After Michael mentioned Norman's (and Nielsen's) dislike for Apple's gestural interfaces in class, I received a daily e-mail from Putting People First that features an analysis of their team's testing results: http://www.jnd.org/dn.mss/gestural_interfaces_a_step_backwards_in_usability_6.html.
Scalability is another important ID factor that we've had trouble with in light of the mobile site. Many of our publication listings throughout the site feature a line for pub title, one for the author, and one for the magazine issue. Against the generally recommended 40px x 40px spacing for mobile links, there's barely 2px separating each line and thus it is extremely easy to click on the wrong part of the publication listing, even for those with smaller fingers (of course, this is more of a problem on Androids and iPhones).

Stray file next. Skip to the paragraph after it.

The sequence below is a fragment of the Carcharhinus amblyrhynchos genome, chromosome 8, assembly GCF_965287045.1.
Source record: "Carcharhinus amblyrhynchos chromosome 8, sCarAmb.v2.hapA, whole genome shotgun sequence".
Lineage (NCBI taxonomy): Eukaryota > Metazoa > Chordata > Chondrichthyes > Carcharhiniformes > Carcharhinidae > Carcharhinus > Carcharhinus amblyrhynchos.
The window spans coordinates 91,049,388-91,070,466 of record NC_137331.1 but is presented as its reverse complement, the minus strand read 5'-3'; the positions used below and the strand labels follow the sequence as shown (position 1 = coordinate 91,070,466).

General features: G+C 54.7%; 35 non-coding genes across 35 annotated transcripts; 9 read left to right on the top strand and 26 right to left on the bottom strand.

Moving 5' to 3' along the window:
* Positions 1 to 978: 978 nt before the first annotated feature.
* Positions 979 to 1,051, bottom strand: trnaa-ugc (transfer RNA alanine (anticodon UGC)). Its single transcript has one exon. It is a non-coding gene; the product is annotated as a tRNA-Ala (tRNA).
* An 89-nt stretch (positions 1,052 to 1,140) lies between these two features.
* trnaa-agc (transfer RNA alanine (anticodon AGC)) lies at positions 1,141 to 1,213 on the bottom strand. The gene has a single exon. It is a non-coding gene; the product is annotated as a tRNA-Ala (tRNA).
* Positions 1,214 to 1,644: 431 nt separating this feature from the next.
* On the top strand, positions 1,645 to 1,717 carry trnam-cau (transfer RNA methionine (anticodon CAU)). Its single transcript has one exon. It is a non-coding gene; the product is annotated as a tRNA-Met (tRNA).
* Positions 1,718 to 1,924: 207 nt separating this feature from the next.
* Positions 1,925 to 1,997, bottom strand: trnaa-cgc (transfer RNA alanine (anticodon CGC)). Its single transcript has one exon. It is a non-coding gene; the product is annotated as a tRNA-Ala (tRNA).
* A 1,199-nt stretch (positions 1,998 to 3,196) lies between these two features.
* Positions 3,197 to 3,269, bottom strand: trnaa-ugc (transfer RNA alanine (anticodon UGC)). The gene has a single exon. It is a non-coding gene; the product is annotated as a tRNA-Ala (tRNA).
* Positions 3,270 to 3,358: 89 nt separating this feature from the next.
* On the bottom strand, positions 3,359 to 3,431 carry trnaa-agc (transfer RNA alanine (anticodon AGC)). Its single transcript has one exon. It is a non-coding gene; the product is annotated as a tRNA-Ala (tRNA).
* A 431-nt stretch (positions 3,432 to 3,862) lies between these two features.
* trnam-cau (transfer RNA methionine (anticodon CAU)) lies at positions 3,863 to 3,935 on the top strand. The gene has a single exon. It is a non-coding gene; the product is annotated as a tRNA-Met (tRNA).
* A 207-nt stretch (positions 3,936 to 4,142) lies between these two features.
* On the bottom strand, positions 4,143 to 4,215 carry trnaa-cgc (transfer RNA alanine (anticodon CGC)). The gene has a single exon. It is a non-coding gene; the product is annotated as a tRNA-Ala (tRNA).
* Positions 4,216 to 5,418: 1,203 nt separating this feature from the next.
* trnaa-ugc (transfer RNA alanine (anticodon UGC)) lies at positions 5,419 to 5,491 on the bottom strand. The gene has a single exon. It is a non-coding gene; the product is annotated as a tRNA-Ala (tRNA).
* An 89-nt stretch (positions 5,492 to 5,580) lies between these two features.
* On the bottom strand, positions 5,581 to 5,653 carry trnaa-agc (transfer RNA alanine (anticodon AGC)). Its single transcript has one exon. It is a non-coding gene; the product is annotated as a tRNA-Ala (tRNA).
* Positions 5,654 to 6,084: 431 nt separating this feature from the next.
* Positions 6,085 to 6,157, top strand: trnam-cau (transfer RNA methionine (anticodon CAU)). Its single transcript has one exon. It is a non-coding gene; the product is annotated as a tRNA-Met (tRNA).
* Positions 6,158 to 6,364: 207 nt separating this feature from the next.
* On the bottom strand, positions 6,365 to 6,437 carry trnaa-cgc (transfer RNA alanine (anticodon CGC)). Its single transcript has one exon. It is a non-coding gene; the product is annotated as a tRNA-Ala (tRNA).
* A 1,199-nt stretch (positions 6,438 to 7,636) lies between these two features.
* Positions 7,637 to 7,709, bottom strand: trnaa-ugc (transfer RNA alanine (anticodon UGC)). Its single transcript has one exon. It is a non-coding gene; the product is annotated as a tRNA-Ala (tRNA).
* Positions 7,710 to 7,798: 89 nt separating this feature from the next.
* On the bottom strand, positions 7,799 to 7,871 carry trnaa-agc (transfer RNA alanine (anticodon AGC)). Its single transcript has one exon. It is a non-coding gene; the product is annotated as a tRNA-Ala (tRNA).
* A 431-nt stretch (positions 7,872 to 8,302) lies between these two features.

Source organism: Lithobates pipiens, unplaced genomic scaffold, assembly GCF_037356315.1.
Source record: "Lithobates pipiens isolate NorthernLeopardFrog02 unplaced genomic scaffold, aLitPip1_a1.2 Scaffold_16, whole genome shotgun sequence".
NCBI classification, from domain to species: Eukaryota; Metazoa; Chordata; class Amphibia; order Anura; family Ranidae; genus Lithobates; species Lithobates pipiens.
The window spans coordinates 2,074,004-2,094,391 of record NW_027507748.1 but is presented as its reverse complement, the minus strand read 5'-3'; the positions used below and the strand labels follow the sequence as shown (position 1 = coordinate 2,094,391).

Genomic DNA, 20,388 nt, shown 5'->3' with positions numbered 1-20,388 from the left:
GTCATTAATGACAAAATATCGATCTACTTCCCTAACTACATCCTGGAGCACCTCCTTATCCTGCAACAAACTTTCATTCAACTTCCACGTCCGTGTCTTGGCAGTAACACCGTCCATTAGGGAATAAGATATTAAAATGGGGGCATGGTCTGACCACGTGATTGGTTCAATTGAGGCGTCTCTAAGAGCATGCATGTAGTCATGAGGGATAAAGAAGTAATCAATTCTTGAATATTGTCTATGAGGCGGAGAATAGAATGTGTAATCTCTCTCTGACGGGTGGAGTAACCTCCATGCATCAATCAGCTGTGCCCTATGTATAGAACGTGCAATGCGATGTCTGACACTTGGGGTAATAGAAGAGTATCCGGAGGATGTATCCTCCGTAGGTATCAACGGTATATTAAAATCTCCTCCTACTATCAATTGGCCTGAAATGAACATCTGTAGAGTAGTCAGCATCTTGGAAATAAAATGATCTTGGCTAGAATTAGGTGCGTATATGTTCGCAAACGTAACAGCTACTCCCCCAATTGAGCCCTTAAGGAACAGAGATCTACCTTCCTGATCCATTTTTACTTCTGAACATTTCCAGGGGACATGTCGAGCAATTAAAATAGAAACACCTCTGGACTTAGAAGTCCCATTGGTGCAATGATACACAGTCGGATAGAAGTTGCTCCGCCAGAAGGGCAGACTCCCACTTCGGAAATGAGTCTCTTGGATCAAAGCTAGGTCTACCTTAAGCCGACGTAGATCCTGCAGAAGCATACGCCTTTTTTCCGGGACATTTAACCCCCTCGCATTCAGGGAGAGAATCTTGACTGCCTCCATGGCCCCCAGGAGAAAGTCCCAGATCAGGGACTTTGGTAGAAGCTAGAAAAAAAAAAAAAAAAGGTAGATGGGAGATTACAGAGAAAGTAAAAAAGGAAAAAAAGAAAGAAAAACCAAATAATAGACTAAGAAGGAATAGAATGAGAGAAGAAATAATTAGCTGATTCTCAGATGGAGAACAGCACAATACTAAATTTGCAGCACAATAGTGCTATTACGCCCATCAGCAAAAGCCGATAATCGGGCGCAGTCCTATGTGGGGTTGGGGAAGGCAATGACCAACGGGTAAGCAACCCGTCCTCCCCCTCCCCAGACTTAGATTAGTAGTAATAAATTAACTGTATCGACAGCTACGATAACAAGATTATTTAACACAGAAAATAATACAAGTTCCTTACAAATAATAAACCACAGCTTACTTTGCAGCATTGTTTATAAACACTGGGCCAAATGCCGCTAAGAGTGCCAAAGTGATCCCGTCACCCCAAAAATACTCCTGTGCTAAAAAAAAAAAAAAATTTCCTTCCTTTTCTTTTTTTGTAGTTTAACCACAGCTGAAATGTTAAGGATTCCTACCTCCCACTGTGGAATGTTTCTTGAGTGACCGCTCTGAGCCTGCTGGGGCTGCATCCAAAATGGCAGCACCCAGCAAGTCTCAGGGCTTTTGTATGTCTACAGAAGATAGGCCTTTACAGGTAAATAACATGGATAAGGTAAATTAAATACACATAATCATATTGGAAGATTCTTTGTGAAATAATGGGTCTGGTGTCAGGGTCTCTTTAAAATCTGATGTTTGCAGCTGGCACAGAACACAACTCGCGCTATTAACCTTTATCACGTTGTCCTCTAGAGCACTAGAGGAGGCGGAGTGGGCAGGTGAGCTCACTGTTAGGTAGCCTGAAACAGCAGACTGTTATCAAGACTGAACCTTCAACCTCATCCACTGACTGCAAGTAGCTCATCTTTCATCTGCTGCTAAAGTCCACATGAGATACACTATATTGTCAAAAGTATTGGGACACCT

What this, overall, points out is a disconnect that definitely exists in UX design for the mobile world -- a disconnect between the new "context" (gestural interfaces, for example) and desktop-safe design decisions. Although Norman and Nielsen talk more about the use of non-proven design techniques in their article, there is a whole other cans of worms that clearly exists re: the use of *proven* design techniques that can't be adapted to the lawless world of gestural interfaces and mobile devices.